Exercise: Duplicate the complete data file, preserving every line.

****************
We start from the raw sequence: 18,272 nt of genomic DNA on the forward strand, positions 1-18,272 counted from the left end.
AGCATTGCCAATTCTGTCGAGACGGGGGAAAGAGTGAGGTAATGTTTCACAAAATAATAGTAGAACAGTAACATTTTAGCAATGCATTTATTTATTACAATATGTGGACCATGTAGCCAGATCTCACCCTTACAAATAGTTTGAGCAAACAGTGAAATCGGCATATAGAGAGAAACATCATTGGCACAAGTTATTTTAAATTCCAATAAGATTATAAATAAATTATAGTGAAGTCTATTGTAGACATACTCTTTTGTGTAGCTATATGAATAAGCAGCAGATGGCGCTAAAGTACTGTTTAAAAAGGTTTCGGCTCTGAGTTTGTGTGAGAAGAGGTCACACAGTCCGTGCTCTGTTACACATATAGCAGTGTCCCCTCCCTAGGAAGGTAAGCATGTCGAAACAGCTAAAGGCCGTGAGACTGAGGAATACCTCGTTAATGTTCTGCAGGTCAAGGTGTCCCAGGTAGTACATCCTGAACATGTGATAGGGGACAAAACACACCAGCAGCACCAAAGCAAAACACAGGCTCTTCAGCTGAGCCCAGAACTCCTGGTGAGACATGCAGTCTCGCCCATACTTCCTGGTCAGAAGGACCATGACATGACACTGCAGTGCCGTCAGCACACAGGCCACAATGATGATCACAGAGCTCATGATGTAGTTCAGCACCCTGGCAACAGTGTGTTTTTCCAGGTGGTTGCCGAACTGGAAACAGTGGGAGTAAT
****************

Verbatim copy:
We start from the raw sequence: 18,272 nt of genomic DNA on the forward strand, positions 1-18,272 counted from the left end.
AGCATTGCCAATTCTGTCGAGACGGGGGAAAGAGTGAGGTAATGTTTCACAAAATAATAGTAGAACAGTAACATTTTAGCAATGCATTTATTTATTACAATATGTGGACCATGTAGCCAGATCTCACCCTTACAAATAGTTTGAGCAAACAGTGAAATCGGCATATAGAGAGAAACATCATTGGCACAAGTTATTTTAAATTCCAATAAGATTATAAATAAATTATAGTGAAGTCTATTGTAGACATACTCTTTTGTGTAGCTATATGAATAAGCAGCAGATGGCGCTAAAGTACTGTTTAAAAAGGTTTCGGCTCTGAGTTTGTGTGAGAAGAGGTCACACAGTCCGTGCTCTGTTACACATATAGCAGTGTCCCCTCCCTAGGAAGGTAAGCATGTCGAAACAGCTAAAGGCCGTGAGACTGAGGAATACCTCGTTAATGTTCTGCAGGTCAAGGTGTCCCAGGTAGTACATCCTGAACATGTGATAGGGGACAAAACACACCAGCAGCACCAAAGCAAAACACAGGCTCTTCAGCTGAGCCCAGAACTCCTGGTGAGACATGCAGTCTCGCCCATACTTCCTGGTCAGAAGGACCATGACATGACACTGCAGTGCCGTCAGCACACAGGCCACAATGATGATCACAGAGCTCATGATGTAGTTCAGCACCCTGGCAACAGTGTGTTTTTCCAGGTGGTTGCCGAACTGGAAACAGTGGGAGTAAT